Day Out

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The Independent Culture
When you have been fasting all day, there isn't much inclination to go out. But nothing can stop my three kids from their Sunday outings. By three o'clock the protests become unbearable and we drive down to Ambala in Drummond Street (071-387 7886). It's the only place to buy Indian sweetmeats and savoury nibblies like dhalmooth, Gujrati chevda and Bombay mix. The place is always crowded but during Ramadan the queue extends to the bottom of the street. The smell of all those ludus and jalabis is enough to calm the kids. We buy two pounds of mixed sweets: chum chum (my favourite), habshi halwa (now there is something that is finger-licking good), burfi and gulab jamuns.

Laden with Ambala goodies, we set off to the Lahore Kebab House (081-905 0930) in Kingsbury. This is the only branch of the legendary 'East London' Lahore Kebab House (071-481 9737). Inside, the atmosphere, reverberating as it always does with the quawwalis of Nusrat Fatahullah Khan, is not unlike a roadside cafe in the Punjab. We fight to get a seat, eventually secure the attention of the harassed waiters, and make our order. Seekh kebabs and tandoori roti for everyone, followed by karrai chicken and karrai karela. Karrai is a small wok used for cooking the food. Karela (bittergourd) must be the ugliest and most neglected vegetable in the world. It requires considerable skill to cook and the Lahore chefs have an absolute monopoly. And to drink: sweet lassi for the parents and passion fruit for the kids.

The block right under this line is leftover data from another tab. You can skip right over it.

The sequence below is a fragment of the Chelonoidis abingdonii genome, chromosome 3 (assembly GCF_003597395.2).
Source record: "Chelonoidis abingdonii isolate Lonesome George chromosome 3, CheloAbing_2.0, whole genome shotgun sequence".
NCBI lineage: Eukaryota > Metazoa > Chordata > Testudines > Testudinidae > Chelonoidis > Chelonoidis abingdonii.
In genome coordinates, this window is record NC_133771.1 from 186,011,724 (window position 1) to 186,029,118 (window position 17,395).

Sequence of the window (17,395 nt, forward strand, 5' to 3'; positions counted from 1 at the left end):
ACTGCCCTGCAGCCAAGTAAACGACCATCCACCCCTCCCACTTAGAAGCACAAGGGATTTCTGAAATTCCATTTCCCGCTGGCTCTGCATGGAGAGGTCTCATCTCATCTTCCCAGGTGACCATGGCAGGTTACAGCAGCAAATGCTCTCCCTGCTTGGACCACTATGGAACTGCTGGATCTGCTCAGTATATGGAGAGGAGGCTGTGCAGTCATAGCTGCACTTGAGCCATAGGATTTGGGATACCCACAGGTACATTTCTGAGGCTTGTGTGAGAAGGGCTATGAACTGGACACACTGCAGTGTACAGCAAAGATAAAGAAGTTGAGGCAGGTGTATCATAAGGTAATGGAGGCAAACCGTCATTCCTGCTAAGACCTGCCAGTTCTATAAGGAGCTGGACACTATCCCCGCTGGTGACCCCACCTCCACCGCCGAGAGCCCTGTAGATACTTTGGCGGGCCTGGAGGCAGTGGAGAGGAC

Back at our Colindale abode, we compete with each other in devouring the Ambala sweets. In the aftermath, the elders nurse their stomachs while the children go to bed.

Ziauddin Sardar is the author of Muhammad for Beginners (Icon Books, pounds 7.99) and presenter of 'Islamic Conversations', Sat 12.30pm, Channel 4.

(Photograph omitted)

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